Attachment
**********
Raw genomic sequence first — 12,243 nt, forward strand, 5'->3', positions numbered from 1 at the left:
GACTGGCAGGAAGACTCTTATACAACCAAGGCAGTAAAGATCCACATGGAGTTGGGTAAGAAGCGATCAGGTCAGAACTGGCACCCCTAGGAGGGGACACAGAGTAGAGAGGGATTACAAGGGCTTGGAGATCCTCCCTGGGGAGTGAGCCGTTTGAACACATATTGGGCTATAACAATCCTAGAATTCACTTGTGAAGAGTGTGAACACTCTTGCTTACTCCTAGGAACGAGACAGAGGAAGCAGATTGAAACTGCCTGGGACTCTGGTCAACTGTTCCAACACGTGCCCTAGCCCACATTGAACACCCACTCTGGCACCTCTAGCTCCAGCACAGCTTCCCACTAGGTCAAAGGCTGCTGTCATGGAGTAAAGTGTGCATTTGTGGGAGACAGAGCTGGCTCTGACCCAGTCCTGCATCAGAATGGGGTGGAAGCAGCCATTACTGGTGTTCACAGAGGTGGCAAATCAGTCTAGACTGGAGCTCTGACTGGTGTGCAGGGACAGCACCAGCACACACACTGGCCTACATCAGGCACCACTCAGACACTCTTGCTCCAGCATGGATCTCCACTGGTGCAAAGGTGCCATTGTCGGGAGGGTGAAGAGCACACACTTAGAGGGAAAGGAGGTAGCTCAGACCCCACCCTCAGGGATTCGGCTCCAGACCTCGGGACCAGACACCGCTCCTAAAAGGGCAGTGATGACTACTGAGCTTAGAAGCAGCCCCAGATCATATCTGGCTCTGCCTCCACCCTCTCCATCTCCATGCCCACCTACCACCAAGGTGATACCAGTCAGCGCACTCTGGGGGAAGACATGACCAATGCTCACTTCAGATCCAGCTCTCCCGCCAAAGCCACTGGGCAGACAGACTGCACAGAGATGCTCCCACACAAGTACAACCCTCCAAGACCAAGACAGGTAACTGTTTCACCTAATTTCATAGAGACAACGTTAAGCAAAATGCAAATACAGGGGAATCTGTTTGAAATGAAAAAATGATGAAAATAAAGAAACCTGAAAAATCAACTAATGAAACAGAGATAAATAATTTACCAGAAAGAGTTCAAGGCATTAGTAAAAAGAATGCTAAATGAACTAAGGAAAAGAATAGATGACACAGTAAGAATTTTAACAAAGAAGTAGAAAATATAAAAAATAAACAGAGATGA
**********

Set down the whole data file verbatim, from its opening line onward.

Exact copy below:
Raw genomic sequence first — 12,243 nt, forward strand, 5'->3', positions numbered from 1 at the left:
GACTGGCAGGAAGACTCTTATACAACCAAGGCAGTAAAGATCCACATGGAGTTGGGTAAGAAGCGATCAGGTCAGAACTGGCACCCCTAGGAGGGGACACAGAGTAGAGAGGGATTACAAGGGCTTGGAGATCCTCCCTGGGGAGTGAGCCGTTTGAACACATATTGGGCTATAACAATCCTAGAATTCACTTGTGAAGAGTGTGAACACTCTTGCTTACTCCTAGGAACGAGACAGAGGAAGCAGATTGAAACTGCCTGGGACTCTGGTCAACTGTTCCAACACGTGCCCTAGCCCACATTGAACACCCACTCTGGCACCTCTAGCTCCAGCACAGCTTCCCACTAGGTCAAAGGCTGCTGTCATGGAGTAAAGTGTGCATTTGTGGGAGACAGAGCTGGCTCTGACCCAGTCCTGCATCAGAATGGGGTGGAAGCAGCCATTACTGGTGTTCACAGAGGTGGCAAATCAGTCTAGACTGGAGCTCTGACTGGTGTGCAGGGACAGCACCAGCACACACACTGGCCTACATCAGGCACCACTCAGACACTCTTGCTCCAGCATGGATCTCCACTGGTGCAAAGGTGCCATTGTCGGGAGGGTGAAGAGCACACACTTAGAGGGAAAGGAGGTAGCTCAGACCCCACCCTCAGGGATTCGGCTCCAGACCTCGGGACCAGACACCGCTCCTAAAAGGGCAGTGATGACTACTGAGCTTAGAAGCAGCCCCAGATCATATCTGGCTCTGCCTCCACCCTCTCCATCTCCATGCCCACCTACCACCAAGGTGATACCAGTCAGCGCACTCTGGGGGAAGACATGACCAATGCTCACTTCAGATCCAGCTCTCCCGCCAAAGCCACTGGGCAGACAGACTGCACAGAGATGCTCCCACACAAGTACAACCCTCCAAGACCAAGACAGGTAACTGTTTCACCTAATTTCATAGAGACAACGTTAAGCAAAATGCAAATACAGGGGAATCTGTTTGAAATGAAAAAATGATGAAAATAAAGAAACCTGAAAAATCAACTAATGAAACAGAGATAAATAATTTACCAGAAAGAGTTCAAGGCATTAGTAAAAAGAATGCTAAATGAACTAAGGAAAAGAATAGATGACACAGTAAGAATTTTAACAAAGAAGTAGAAAATATAAAAAATAAACAGAGATGA